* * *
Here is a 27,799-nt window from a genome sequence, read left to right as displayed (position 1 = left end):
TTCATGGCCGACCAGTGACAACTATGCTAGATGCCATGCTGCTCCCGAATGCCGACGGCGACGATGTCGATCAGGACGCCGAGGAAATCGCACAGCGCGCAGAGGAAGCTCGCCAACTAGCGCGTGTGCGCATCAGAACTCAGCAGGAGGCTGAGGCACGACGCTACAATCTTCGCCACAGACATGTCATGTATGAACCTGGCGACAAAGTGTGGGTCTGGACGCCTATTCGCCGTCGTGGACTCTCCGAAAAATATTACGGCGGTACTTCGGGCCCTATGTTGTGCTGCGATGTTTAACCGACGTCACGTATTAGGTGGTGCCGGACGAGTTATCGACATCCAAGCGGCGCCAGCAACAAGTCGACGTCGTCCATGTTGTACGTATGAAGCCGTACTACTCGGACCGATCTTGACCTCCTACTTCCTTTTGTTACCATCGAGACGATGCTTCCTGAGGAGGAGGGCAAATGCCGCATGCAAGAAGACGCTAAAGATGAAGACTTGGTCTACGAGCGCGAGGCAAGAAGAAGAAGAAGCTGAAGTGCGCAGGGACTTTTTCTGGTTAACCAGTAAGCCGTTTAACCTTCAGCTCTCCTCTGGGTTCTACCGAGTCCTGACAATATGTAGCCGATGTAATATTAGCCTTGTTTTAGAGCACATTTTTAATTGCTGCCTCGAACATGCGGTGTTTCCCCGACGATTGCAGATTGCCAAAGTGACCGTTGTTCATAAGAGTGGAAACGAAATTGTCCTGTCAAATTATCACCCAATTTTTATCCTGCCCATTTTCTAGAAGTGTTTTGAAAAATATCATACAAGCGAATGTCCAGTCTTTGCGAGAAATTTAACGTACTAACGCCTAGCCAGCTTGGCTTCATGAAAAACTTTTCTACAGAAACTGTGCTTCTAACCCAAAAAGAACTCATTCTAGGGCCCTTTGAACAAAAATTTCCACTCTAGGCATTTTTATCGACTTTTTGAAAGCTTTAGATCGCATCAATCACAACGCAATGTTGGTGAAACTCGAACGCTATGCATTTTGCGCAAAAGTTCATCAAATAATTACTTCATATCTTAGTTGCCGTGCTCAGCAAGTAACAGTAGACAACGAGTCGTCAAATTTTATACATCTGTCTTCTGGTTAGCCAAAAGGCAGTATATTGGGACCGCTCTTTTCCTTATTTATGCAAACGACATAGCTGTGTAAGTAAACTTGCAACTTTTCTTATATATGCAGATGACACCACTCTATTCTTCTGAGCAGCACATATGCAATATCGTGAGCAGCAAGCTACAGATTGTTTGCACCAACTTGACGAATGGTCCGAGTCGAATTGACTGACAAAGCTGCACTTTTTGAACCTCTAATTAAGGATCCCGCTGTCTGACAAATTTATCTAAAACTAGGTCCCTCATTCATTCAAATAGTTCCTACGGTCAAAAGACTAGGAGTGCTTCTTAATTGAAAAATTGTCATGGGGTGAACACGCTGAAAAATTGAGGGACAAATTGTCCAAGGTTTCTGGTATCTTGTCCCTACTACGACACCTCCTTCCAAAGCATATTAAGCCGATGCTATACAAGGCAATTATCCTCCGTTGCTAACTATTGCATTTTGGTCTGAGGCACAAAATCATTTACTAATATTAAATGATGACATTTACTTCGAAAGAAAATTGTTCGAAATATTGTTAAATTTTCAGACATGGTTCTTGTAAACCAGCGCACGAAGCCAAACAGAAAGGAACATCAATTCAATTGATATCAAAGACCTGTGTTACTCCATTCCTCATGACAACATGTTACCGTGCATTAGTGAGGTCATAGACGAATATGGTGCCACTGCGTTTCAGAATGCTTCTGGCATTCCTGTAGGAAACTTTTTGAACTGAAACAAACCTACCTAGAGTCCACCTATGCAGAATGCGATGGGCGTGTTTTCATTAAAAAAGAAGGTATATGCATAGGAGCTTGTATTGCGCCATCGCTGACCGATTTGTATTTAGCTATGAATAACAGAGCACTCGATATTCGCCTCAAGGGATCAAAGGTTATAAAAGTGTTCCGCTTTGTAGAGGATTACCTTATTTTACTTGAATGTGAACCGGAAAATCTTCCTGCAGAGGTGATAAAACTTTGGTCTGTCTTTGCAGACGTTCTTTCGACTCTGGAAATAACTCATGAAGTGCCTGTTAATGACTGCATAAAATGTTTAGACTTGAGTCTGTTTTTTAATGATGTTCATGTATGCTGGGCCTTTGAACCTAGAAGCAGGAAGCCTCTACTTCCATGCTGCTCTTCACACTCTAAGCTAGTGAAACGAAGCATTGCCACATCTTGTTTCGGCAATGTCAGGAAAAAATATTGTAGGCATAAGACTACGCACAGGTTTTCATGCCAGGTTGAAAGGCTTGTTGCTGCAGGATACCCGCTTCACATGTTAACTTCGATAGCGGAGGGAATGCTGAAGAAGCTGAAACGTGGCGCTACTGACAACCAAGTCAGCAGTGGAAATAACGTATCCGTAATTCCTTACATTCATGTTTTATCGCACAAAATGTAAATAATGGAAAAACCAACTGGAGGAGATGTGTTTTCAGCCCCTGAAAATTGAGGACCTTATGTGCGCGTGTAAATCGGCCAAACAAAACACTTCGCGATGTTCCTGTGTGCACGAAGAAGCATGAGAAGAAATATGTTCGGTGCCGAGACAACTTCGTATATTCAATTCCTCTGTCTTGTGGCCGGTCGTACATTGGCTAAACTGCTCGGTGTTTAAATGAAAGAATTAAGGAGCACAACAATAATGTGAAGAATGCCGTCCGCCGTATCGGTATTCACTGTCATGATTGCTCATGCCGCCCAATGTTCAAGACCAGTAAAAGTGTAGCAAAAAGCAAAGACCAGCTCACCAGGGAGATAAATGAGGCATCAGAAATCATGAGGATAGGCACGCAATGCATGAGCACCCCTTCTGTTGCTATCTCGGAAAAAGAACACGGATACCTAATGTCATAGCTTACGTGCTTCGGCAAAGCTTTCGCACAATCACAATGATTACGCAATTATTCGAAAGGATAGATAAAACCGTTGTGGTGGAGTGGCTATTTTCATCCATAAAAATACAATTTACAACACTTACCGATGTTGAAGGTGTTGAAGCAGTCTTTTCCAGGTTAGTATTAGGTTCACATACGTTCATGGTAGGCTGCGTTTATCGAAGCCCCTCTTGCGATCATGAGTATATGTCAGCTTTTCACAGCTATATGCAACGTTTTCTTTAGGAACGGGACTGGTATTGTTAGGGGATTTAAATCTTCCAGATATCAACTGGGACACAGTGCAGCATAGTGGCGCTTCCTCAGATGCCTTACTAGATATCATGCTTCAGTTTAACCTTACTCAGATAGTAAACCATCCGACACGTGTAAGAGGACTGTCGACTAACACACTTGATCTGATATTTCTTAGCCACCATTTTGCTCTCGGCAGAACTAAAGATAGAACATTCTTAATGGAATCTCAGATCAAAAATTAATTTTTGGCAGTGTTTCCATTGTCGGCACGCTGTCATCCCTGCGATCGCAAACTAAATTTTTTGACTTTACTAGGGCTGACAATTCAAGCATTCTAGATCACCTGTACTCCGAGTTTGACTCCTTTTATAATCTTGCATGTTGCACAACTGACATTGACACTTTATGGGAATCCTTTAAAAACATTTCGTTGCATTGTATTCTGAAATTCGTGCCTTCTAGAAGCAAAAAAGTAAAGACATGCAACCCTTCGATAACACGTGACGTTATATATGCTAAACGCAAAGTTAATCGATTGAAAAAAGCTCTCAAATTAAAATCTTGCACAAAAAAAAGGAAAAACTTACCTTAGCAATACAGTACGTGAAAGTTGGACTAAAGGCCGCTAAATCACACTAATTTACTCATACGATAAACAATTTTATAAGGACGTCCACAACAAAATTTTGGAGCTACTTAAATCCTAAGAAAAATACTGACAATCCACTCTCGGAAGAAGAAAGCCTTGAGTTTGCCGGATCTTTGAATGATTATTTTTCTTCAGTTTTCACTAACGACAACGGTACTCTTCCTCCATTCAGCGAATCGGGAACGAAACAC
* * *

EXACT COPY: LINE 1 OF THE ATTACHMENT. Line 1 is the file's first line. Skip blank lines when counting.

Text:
Here is a 27,799-nt window from a genome sequence, read left to right as displayed (position 1 = left end):